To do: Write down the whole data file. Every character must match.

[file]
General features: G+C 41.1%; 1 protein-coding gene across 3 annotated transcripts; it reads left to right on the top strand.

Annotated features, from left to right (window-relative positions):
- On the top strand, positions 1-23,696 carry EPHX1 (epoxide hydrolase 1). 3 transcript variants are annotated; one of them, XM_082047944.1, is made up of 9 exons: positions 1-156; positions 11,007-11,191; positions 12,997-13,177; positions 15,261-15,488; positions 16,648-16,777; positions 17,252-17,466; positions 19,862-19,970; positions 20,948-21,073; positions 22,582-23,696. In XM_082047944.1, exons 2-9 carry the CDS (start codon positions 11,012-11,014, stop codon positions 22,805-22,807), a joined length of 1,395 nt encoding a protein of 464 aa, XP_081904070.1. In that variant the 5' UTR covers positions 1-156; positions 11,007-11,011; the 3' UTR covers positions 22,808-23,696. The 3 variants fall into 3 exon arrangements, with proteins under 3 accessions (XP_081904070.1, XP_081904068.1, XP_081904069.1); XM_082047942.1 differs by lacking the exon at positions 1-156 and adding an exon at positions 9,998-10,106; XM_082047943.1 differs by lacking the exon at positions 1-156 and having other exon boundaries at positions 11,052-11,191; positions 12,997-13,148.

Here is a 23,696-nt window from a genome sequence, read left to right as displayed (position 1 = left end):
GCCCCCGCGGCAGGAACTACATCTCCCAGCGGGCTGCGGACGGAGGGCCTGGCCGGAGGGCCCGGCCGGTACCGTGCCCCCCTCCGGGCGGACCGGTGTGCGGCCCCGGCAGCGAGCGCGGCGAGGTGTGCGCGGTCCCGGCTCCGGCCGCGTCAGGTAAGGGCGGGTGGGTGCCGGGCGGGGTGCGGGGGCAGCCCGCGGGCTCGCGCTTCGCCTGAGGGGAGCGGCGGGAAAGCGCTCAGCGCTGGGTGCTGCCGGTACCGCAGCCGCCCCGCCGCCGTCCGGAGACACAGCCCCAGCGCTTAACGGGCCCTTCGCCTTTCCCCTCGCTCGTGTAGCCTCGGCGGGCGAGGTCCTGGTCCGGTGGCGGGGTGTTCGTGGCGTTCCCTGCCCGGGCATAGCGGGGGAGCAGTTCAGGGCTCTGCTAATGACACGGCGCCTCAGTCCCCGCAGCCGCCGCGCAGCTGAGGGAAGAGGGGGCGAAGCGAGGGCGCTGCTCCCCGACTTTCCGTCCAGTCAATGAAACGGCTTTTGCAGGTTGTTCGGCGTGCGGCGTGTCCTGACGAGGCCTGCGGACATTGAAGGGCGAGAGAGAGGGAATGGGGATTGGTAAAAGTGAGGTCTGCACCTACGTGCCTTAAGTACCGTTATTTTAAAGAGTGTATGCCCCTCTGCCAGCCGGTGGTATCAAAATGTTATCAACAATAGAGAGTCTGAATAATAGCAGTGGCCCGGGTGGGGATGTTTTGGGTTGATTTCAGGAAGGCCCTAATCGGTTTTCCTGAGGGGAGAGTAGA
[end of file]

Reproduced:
General features: G+C 41.1%; 1 protein-coding gene across 3 annotated transcripts; it reads left to right on the top strand.

Annotated features, from left to right (window-relative positions):
- On the top strand, positions 1-23,696 carry EPHX1 (epoxide hydrolase 1). 3 transcript variants are annotated; one of them, XM_082047944.1, is made up of 9 exons: positions 1-156; positions 11,007-11,191; positions 12,997-13,177; positions 15,261-15,488; positions 16,648-16,777; positions 17,252-17,466; positions 19,862-19,970; positions 20,948-21,073; positions 22,582-23,696. In XM_082047944.1, exons 2-9 carry the CDS (start codon positions 11,012-11,014, stop codon positions 22,805-22,807), a joined length of 1,395 nt encoding a protein of 464 aa, XP_081904070.1. In that variant the 5' UTR covers positions 1-156; positions 11,007-11,011; the 3' UTR covers positions 22,808-23,696. The 3 variants fall into 3 exon arrangements, with proteins under 3 accessions (XP_081904070.1, XP_081904068.1, XP_081904069.1); XM_082047942.1 differs by lacking the exon at positions 1-156 and adding an exon at positions 9,998-10,106; XM_082047943.1 differs by lacking the exon at positions 1-156 and having other exon boundaries at positions 11,052-11,191; positions 12,997-13,148.

Here is a 23,696-nt window from a genome sequence, read left to right as displayed (position 1 = left end):
GCCCCCGCGGCAGGAACTACATCTCCCAGCGGGCTGCGGACGGAGGGCCTGGCCGGAGGGCCCGGCCGGTACCGTGCCCCCCTCCGGGCGGACCGGTGTGCGGCCCCGGCAGCGAGCGCGGCGAGGTGTGCGCGGTCCCGGCTCCGGCCGCGTCAGGTAAGGGCGGGTGGGTGCCGGGCGGGGTGCGGGGGCAGCCCGCGGGCTCGCGCTTCGCCTGAGGGGAGCGGCGGGAAAGCGCTCAGCGCTGGGTGCTGCCGGTACCGCAGCCGCCCCGCCGCCGTCCGGAGACACAGCCCCAGCGCTTAACGGGCCCTTCGCCTTTCCCCTCGCTCGTGTAGCCTCGGCGGGCGAGGTCCTGGTCCGGTGGCGGGGTGTTCGTGGCGTTCCCTGCCCGGGCATAGCGGGGGAGCAGTTCAGGGCTCTGCTAATGACACGGCGCCTCAGTCCCCGCAGCCGCCGCGCAGCTGAGGGAAGAGGGGGCGAAGCGAGGGCGCTGCTCCCCGACTTTCCGTCCAGTCAATGAAACGGCTTTTGCAGGTTGTTCGGCGTGCGGCGTGTCCTGACGAGGCCTGCGGACATTGAAGGGCGAGAGAGAGGGAATGGGGATTGGTAAAAGTGAGGTCTGCACCTACGTGCCTTAAGTACCGTTATTTTAAAGAGTGTATGCCCCTCTGCCAGCCGGTGGTATCAAAATGTTATCAACAATAGAGAGTCTGAATAATAGCAGTGGCCCGGGTGGGGATGTTTTGGGTTGATTTCAGGAAGGCCCTAATCGGTTTTCCTGAGGGGAGAGTAGA